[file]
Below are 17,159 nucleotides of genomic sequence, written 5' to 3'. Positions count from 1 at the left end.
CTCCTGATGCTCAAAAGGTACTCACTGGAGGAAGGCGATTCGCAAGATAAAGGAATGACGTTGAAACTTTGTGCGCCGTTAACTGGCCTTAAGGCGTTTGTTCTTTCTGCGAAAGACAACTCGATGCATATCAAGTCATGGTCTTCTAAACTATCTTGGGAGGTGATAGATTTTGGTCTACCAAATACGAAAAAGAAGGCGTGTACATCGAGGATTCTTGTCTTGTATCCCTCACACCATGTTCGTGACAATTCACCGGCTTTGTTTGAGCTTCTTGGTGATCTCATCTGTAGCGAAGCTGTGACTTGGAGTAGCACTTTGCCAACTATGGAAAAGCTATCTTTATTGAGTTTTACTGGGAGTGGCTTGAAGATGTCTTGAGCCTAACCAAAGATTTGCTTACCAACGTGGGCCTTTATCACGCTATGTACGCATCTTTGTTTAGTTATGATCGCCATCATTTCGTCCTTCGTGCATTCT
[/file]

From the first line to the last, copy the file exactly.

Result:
Below are 17,159 nucleotides of genomic sequence, written 5' to 3'. Positions count from 1 at the left end.
CTCCTGATGCTCAAAAGGTACTCACTGGAGGAAGGCGATTCGCAAGATAAAGGAATGACGTTGAAACTTTGTGCGCCGTTAACTGGCCTTAAGGCGTTTGTTCTTTCTGCGAAAGACAACTCGATGCATATCAAGTCATGGTCTTCTAAACTATCTTGGGAGGTGATAGATTTTGGTCTACCAAATACGAAAAAGAAGGCGTGTACATCGAGGATTCTTGTCTTGTATCCCTCACACCATGTTCGTGACAATTCACCGGCTTTGTTTGAGCTTCTTGGTGATCTCATCTGTAGCGAAGCTGTGACTTGGAGTAGCACTTTGCCAACTATGGAAAAGCTATCTTTATTGAGTTTTACTGGGAGTGGCTTGAAGATGTCTTGAGCCTAACCAAAGATTTGCTTACCAACGTGGGCCTTTATCACGCTATGTACGCATCTTTGTTTAGTTATGATCGCCATCATTTCGTCCTTCGTGCATTCT